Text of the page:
Revenge of the Kurds II

Can the Kurds prevent Maliki from sabotaging the country's oil infrastructure?

NOTE: This story was updated late Friday.

Iraqi Kurds capped a week of steadily increasing tension with Baghdad by sending troops to seize oil fields near Kirkuk before Prime Minister Nouri al-Maliki could take the extraordinary step of destroying some of his own country's oil installations. The move raises the specter of armed conflict between the restive northern region and the central government and seemingly accelerates the very disintegration of Iraq that the United States seeks to avoid.

Relations between Baghdad and Erbil were already in free-fall after Maliki labeled the Kurdistan region a haven for terrorists earlier this week. The Kurdistan Regional Government lashed out, calling the Iraqi prime minister "hysterical" and quitting day-to-day cooperation with the Iraqi government. Preemptively seizing the oil fields to forestall what the Kurds say was a concerted sabotage campaign marks a major escalation in the increasingly acrimonious relation.

Friday morning, July 11, Kurdish military forces seized a pair of Iraqi North Oil Company (NOC) fields near Kirkuk. The Kurdistan Regional Government (KRG) said that it stepped in because the Iraqi Oil Ministry planned to disrupt a new pipeline connecting the fields to Kurdish export pipelines; the Kurds built the pipeline after occupying the city of Kirkuk last month to give the country a northern route to export oil.

"This morning's events have shown that the KRG is determined to protect and defend Iraq's oil infrastructure whenever it is threatened by acts of terrorism or, as in this case, politically motivated sabotage," the KRG's statement read. The KRG accused Baghdad of ordering NOC staff to "dismantle or render inoperable" valves on the new pipeline, which the Kurds say is crucial to keeping oil exports flowing in the violence-battered country.

The Iraqi Oil Ministry called the allegations "ridiculous," Bloomberg reported. Because of damage caused by earlier terrorist attacks on a separate export pipeline and the shutdown of a nearby refinery, the fields are producing only a fraction of their 500,000-per-day barrel potential. The KRG produces 360,000 barrels inside its territory.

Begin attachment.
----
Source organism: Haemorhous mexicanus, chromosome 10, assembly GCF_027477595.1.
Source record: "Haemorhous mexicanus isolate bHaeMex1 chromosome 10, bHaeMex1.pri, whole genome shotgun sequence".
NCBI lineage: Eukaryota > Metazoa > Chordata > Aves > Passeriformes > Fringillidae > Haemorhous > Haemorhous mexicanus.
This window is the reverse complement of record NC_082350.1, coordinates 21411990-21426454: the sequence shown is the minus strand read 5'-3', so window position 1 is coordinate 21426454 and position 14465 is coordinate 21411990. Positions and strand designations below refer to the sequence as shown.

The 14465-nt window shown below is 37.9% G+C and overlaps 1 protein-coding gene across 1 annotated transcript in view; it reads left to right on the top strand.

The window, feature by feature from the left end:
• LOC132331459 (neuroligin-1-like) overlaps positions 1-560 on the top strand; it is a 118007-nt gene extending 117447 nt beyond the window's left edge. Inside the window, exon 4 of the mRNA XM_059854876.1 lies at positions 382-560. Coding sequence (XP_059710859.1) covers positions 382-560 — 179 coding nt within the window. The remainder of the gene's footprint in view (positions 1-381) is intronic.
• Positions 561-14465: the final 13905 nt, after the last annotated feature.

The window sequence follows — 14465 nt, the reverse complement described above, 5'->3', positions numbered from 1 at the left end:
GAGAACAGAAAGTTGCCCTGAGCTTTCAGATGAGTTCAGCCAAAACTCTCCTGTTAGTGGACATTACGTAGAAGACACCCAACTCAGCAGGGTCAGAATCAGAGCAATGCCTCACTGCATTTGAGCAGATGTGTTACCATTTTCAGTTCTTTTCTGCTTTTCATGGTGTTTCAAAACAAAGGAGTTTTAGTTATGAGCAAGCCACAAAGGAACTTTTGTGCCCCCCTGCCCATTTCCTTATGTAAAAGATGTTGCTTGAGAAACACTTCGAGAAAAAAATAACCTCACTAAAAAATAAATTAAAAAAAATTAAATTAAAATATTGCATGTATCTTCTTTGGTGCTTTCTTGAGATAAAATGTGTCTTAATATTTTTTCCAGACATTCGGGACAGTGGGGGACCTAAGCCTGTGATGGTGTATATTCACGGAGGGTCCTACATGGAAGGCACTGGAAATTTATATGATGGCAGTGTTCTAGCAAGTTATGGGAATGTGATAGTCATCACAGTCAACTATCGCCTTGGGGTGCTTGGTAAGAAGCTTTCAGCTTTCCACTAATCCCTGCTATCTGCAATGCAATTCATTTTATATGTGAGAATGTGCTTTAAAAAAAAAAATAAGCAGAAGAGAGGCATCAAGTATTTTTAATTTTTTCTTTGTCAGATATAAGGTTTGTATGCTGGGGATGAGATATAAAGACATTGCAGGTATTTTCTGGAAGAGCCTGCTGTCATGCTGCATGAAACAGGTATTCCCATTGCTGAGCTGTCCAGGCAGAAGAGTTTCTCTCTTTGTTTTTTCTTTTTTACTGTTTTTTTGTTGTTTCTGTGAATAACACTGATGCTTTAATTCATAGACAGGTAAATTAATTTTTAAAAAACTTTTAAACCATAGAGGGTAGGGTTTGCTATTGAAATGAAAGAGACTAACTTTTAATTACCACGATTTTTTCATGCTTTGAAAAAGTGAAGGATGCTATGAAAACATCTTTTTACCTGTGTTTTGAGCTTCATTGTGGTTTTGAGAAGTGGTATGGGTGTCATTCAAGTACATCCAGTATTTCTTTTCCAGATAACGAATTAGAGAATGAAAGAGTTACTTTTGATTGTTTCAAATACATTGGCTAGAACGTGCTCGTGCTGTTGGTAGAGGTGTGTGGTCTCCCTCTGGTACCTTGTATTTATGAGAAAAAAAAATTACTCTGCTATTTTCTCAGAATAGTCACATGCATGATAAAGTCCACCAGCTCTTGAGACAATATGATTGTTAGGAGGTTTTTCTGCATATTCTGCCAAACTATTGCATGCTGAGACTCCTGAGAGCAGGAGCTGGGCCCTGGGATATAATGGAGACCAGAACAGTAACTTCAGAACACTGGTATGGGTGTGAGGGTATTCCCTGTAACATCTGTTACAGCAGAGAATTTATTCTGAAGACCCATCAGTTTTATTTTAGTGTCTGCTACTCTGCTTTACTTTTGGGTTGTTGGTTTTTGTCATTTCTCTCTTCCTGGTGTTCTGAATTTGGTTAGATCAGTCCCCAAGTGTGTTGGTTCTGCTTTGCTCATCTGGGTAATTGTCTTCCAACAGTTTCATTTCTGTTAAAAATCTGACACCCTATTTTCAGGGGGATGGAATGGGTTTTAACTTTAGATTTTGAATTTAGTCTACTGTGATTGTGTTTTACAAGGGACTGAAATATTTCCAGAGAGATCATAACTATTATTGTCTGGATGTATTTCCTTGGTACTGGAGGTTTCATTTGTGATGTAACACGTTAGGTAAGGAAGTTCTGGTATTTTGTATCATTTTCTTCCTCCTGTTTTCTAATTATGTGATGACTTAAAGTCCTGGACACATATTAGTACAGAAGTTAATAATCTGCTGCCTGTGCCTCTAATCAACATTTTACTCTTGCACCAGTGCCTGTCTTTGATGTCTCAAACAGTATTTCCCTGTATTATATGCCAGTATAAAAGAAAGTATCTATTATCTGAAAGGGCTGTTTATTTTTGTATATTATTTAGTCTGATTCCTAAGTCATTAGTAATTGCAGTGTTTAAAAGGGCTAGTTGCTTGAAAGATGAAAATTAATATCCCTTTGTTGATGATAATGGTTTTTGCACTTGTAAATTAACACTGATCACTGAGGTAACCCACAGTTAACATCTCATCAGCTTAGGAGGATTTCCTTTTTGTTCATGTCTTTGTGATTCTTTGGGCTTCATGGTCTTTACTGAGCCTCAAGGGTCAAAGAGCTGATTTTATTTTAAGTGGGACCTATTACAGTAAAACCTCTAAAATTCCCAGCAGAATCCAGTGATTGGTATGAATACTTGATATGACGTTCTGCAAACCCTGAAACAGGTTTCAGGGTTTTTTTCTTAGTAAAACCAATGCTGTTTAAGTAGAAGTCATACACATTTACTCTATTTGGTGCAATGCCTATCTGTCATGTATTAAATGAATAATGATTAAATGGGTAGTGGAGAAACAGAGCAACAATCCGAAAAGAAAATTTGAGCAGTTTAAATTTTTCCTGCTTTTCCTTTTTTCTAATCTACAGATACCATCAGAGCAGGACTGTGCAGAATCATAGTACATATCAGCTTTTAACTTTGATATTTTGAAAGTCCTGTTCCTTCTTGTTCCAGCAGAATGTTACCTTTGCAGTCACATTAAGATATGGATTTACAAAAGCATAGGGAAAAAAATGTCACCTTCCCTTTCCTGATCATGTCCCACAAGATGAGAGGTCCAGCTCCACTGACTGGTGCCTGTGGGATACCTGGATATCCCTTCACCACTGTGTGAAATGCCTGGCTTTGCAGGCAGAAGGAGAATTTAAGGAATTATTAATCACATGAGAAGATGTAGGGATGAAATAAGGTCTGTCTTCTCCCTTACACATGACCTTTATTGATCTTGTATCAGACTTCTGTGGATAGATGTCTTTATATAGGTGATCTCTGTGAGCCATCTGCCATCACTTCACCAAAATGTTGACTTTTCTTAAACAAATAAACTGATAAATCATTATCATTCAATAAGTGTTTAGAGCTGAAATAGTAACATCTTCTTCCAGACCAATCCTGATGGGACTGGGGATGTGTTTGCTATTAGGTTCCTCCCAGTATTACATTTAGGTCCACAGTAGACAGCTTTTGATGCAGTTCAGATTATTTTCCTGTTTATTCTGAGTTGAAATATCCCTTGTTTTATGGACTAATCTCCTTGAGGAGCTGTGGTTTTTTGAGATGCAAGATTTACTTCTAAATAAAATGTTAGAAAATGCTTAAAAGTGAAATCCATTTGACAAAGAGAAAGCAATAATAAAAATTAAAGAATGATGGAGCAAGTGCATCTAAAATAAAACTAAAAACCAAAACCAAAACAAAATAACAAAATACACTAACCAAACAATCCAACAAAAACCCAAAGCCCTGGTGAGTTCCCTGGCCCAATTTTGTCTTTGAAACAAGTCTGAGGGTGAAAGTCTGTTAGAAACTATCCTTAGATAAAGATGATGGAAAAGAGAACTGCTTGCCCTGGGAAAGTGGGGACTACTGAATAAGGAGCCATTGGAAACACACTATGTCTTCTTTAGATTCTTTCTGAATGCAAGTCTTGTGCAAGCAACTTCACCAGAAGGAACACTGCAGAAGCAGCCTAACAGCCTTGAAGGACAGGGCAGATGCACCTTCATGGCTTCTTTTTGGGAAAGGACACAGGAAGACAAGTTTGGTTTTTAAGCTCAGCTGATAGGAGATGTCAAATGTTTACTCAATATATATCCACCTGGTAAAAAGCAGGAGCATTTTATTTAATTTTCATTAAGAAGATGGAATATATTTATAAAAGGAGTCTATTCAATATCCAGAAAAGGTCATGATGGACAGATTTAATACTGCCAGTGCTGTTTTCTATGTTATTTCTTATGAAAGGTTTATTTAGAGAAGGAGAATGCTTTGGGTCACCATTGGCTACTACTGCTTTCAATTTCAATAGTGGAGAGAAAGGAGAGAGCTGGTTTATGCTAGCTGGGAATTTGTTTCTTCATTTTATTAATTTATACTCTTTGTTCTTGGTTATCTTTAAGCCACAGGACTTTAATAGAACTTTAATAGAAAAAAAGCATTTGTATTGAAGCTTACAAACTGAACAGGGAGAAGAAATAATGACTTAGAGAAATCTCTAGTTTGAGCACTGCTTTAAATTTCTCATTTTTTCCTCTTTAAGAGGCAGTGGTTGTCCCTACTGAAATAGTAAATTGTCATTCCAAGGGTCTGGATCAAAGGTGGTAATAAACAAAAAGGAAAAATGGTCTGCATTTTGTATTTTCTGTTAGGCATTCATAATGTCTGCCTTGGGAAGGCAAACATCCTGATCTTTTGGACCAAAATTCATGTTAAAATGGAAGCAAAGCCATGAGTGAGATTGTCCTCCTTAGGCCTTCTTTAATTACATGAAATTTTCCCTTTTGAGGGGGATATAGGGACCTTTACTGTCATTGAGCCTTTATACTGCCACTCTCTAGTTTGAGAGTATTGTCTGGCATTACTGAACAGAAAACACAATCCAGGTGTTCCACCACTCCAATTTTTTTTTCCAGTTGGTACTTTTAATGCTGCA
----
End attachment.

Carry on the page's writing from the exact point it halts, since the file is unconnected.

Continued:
The big questions now are: How much more will the move strain the unity of an Iraqi government still struggling to push back against a spring offensive by Islamist insurgents? And how will the Kurds actually sell the additional oil they now control? As a solely regional government, the KRG has hit major obstacles in finding international buyers for its crude since it began trying to sell abroad earlier this year -- largely because of Baghdad's threats and diplomatic pressure.

The Kurdish seizure will aggravate U.S. goals of getting Iraq's Sunni, Shiite, and Kurdish populations to work together to fight the Islamic State, formerly known as ISIS. Coupled with strident talk of an independent Kurdish state, it further complicates efforts to broker a truce between Baghdad and Erbil, especially regarding international oil sales.

"The Kurds are playing an increasingly bold hand and it limits their options in terms of any kind of compromise with Baghdad or backing down from the path that they're setting off on," said Richard Mallinson, a geopolitical analyst at Energy Aspects in London. "But there are no guarantees that they'll be successful in going down that path in securing political and financial independence from Baghdad."

The United States still wants the KRG to work with Maliki's sectarian and divisive government, even after Kurdish forces were the only ones that stood up to the Islamic State's initial advances last month. Brett McGurk, the State Department's top Iraq official, is in Iraq cajoling all sides to work together.

State Department spokesman Eddie Vasquez said in an email Friday that the United States urges all Iraqis to equitably determine how to share their national oil resources. "Iraq’s energy resources belong to all of the Iraqi people," he said, reiterating U.S. calls for Iraqi political unity in face of the threat posed by ISIS.

"As we have said, we support a unified and federal Iraq as defined in the Iraqi constitution, and the Kurds’ participation in the government formation process is essential. We urge all parties in Iraq to continue working together toward that objective," he said.

But for Kurds, the future of all that oil is at stake. Erbil said it hopes to meet local shortfalls in refined products with output from the seized fields, but that area lacks refinery capacity. And claiming that Baghdad has not handed over the Kurdish share of national oil revenue, it also hinted that it would try to sell the crude.